Six new architectural projects from Estonia have been nominated for the 2024 European Union Prize for Contemporary Architecture.
A total of 362 works from 38 different European countries are nominated for the 2024 EU Prize for Contemporary Architecture, the European Commission and the Fundació Mies van der Rohe on 13 October announced.
Six new projects from Estonia are nominated:
Viimsi Artium, near Tallinn, serves as a community centre, professional art and music performance space and home to music-, art- and science schools for children.
Vaksali pedestrian bridge and underpasses in Tartu
The pedestrian junction, called “Son of a Shingle”, is a multilevel urban connector, consisting of a bridge and two tunnels. The project is defined by a soft, undulating skin, which pursues the continuity of movement and is covered by 100,000 clinker shingles. It aims to be a landscape landmark to motivate people to walk and cycle by creating an attractive waypoint.
Mustjala retirement home and daycare centre
Located in the tiny village of Mustjala in Saaremaa island, the building references the local architectural culture. The cone-shaped volumes rising from the roof are reminiscent of a traditional farm complex, where multiple buildings with different functions are gathered around a courtyard, marked by the sloping roofs extending from the cubic volume of the buildings.
Restaurant 0 in Viljandi
Located in Viljandi’s Old Town, the project repurposed 19th-century sausage shop ruins into a “zero-cost” restaurant for “Restaurant 0”, an Estonian TV series emphasising smart recycling and the use of locally available materials.
The design, completed in seven days, showcases a 15-ton table using the rammed earth technique from local clay, complemented by sand-levelled floors and lime-painted walls. Even if left in ruins, the rammed earth table would naturally degrade. Only a per cent of the materials, specifically the tableware, might need future recycling.
Tondiraba Nature Park in Tallinn
Expanding over 287 hectares, the semi-natural park forms an important link in the spinal cord of the biggest district in Tallinn, the Soviet-era Lasnamäe. The main idea of the landscape architecture was to retain the unique wasteland-like but diverse nature – somewhat wild and weary but a spontaneous and obstinate environment highly characteristic of Lasnamäe.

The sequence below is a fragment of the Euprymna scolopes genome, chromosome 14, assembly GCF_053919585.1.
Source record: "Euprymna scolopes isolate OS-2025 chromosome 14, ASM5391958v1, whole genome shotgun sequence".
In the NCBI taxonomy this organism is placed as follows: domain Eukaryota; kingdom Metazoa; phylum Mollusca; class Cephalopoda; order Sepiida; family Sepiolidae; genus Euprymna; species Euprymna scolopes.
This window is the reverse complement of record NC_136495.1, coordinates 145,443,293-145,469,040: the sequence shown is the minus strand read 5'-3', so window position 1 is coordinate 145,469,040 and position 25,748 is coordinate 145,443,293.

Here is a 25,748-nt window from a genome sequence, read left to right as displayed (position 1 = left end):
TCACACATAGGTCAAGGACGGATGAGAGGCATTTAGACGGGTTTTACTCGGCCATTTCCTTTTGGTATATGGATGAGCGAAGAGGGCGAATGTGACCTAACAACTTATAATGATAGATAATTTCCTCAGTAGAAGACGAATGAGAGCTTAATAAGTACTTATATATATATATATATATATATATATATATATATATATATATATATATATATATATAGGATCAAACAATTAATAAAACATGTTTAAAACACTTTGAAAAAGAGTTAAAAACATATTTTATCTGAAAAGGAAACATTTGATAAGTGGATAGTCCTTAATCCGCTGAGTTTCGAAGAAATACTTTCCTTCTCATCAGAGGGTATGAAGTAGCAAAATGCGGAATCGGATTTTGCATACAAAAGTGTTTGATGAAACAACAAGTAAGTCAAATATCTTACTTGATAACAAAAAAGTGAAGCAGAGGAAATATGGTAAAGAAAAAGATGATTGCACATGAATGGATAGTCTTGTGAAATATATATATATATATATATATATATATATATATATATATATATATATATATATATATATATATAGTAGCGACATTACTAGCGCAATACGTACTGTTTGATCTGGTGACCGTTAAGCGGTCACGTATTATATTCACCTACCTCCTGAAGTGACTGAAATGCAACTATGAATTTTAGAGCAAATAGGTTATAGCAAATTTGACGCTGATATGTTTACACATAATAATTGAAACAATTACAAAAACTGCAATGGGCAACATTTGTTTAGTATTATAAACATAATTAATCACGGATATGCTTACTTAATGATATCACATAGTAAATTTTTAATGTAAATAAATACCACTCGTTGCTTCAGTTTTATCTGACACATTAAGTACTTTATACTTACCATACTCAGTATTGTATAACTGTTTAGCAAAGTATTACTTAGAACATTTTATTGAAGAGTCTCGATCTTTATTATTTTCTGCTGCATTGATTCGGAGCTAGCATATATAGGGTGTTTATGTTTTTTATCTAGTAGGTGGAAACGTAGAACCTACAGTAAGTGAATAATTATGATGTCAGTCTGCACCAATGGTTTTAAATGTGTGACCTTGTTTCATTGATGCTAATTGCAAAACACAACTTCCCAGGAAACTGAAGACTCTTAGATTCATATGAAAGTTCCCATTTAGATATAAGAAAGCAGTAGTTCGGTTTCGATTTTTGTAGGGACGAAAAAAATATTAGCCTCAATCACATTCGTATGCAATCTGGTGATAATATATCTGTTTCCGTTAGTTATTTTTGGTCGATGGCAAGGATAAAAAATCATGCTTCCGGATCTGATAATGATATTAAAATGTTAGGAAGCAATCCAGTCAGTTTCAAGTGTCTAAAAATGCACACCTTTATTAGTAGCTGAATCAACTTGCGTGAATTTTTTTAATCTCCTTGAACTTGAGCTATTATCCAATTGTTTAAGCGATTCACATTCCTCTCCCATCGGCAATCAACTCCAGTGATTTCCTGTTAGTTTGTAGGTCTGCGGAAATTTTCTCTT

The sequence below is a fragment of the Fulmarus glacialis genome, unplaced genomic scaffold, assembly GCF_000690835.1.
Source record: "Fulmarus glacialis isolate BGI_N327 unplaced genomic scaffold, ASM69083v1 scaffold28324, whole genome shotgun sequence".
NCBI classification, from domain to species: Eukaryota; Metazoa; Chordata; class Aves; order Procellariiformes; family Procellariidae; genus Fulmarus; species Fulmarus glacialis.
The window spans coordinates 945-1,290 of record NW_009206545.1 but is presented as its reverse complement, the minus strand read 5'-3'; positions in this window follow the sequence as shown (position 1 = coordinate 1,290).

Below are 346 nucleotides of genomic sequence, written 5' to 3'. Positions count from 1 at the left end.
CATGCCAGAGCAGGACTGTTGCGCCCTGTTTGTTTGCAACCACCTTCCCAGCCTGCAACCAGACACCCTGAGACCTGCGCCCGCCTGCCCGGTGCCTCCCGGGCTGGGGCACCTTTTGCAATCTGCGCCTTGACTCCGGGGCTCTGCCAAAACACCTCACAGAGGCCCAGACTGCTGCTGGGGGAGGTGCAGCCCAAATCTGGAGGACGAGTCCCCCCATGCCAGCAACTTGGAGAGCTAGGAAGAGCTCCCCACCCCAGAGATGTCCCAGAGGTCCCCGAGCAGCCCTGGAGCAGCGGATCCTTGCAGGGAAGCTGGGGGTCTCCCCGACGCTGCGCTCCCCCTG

There are outdoor gyms, martial arts facilities, traffic park, playgrounds, dog parks, pump track, skatepark, beach volleyball courts and ice rink, and also numerous paths in the forest. Forest paths are largely covered with wood chips collected from the felling trees during construction while larger trunks were left in the park as deadwood. The rocks dug out and blasted in the playground construction were preserved as playground elements.
Woodwork and technology centre in Rakvere
The Rakvere Centre for Work and Technology, aka the joint study building of the middle schools in Rakvere, the eighth largest town in Estonia, is designed to accommodate wood and metal workshops.
Recognising excellence in European architecture
The jury will now select 40 outstanding projects and then visit the finalists, an opportunity to have interviews with the architects, their teams and the project clients.
The prize recognises and commends excellence in European architecture in conceptual, social, cultural, technical and constructive terms and promotes transnational architectural commissions throughout Europe. It also aims to increase the incorporation of architectural professionals from the EU member states and the union’s partnering countries. In addition, the prize highlights the European city as a model for the sustainably smart city, contributing to a sustainable economy across the continent.
The EU Prize for Contemporary Architecture was created in 1987 through a partnership of the European Commission, the European Parliament and the Fundació Mies van der Rohe, the Barcelona-based foundation that honours the work of German American modernist architect Ludwig Mies van der Rohe (1886-1969) and German designer Lilly Reich (1885-1947).